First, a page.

A tax lien can make selling your home more difficult.
If you don’t pay your local, state or federal taxes, a government taxing authority can file a lien and then sell your home to get paid the money you owe. Even if the taxing authority doesn’t force a sale, selling your property to a buyer on your own requires conveying a clear title. Typically, a buyer won’t purchase a property if there’s any type of lien clouding the title, notes the legal website Nolo.
Delinquent Property Taxes
Negotiating with Buyers
If you fall behind on your property taxes, you can sell your house before the county places a lien against it and forecloses. When you find a buyer, the taxes must be current at closing. If they aren't, you can’t transfer the title. Since you can pay the delinquent taxes you owe from the proceeds of the sale before the close of escrow, this allows you to pass clear title. You
can also negotiate with the buyers for them to pay any back taxes. Although you can make it a condition of sale, you must clearly stipulate in the real estate purchase contract who is responsible for paying the delinquent taxes.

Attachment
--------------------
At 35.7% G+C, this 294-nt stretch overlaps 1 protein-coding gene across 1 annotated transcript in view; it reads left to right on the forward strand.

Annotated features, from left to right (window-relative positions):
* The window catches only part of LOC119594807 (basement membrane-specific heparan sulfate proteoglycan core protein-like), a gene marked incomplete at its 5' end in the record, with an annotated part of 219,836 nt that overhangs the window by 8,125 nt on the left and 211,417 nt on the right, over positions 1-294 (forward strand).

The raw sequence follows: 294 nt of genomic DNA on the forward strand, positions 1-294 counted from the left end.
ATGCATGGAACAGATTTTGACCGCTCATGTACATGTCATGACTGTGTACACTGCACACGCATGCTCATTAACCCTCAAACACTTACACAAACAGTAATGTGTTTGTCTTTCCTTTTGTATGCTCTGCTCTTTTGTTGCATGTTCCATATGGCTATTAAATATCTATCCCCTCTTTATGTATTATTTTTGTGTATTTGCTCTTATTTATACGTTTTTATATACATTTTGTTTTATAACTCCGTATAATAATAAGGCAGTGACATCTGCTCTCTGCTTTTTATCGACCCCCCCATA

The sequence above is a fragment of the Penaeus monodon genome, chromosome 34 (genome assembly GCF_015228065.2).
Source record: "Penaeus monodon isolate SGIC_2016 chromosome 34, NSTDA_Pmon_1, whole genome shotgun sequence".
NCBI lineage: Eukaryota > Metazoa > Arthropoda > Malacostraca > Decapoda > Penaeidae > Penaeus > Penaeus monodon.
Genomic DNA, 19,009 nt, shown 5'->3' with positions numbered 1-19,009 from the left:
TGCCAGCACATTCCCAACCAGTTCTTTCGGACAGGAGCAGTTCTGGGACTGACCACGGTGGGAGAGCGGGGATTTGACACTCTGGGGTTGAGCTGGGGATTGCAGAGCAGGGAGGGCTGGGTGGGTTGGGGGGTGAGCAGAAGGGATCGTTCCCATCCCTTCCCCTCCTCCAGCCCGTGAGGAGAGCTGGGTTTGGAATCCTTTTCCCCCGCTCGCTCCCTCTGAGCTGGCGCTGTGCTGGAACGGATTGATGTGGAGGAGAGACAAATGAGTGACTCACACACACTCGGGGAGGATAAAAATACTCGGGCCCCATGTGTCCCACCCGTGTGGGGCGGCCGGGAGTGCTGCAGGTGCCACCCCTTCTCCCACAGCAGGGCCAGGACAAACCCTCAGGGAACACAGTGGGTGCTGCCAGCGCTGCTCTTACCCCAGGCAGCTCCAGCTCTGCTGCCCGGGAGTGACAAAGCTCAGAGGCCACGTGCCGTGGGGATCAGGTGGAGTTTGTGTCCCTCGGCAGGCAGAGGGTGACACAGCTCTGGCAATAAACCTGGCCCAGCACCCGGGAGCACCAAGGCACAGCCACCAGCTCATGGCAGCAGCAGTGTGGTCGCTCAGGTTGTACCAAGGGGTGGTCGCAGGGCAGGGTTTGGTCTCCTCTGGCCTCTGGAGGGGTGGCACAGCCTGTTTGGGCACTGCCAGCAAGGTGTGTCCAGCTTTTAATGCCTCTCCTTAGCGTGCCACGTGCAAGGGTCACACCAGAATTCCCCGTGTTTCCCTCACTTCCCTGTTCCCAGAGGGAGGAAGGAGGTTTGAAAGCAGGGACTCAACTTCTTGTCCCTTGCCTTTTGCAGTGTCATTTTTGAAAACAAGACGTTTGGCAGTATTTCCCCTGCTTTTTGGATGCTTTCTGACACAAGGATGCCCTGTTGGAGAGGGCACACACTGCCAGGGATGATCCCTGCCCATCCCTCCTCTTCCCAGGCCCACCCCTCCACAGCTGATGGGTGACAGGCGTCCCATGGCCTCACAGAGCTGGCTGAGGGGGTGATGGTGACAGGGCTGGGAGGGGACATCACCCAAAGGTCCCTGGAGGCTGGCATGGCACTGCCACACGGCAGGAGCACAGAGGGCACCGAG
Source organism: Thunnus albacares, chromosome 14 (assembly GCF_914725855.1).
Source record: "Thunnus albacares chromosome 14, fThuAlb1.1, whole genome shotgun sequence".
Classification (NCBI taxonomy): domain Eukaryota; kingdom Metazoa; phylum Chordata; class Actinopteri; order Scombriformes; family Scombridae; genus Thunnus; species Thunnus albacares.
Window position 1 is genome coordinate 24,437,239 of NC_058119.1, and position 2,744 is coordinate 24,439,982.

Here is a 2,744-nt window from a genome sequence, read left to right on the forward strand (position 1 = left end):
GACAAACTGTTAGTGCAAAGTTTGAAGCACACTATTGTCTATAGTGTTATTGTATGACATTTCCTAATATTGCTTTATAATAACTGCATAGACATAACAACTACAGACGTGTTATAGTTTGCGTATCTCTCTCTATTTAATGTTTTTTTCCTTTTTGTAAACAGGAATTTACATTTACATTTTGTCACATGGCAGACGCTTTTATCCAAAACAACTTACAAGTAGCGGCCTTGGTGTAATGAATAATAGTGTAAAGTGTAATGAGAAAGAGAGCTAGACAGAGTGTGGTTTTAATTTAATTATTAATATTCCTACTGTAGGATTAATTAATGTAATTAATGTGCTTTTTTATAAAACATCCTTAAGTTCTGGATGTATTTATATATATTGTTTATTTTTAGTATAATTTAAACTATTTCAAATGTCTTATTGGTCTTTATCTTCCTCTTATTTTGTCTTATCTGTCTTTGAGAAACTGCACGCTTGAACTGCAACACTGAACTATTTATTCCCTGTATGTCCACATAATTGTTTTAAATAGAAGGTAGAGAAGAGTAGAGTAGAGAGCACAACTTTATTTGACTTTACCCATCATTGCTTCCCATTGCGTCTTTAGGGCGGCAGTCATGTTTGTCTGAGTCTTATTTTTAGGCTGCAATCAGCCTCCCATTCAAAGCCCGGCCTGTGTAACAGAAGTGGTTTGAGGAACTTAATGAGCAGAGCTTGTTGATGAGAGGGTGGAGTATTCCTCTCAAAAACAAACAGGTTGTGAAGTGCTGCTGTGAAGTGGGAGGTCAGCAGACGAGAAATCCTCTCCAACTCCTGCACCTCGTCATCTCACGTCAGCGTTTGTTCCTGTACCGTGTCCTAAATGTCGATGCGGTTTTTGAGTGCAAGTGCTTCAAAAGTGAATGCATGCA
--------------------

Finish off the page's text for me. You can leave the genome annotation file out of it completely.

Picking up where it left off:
Past-Due State Taxes
If you owe past-due state taxes and your state’s Department of Revenue or Treasury files a lien on your real and personal property, you won’t be able to sell or transfer ownership of your house until you pay your taxes. A state tax lien gives the state a legal right to your property, including the right to sell your house and use the proceeds to satisfy your tax debt, points out Legal Aid of Arkansas. You may be able to make payment arrangements to pay off the delinquent taxes, but the state may still file a lien against your property. Once you pay the debt in full, you can ask the state to withdraw the tax lien.
Not Paying Federal Income Taxes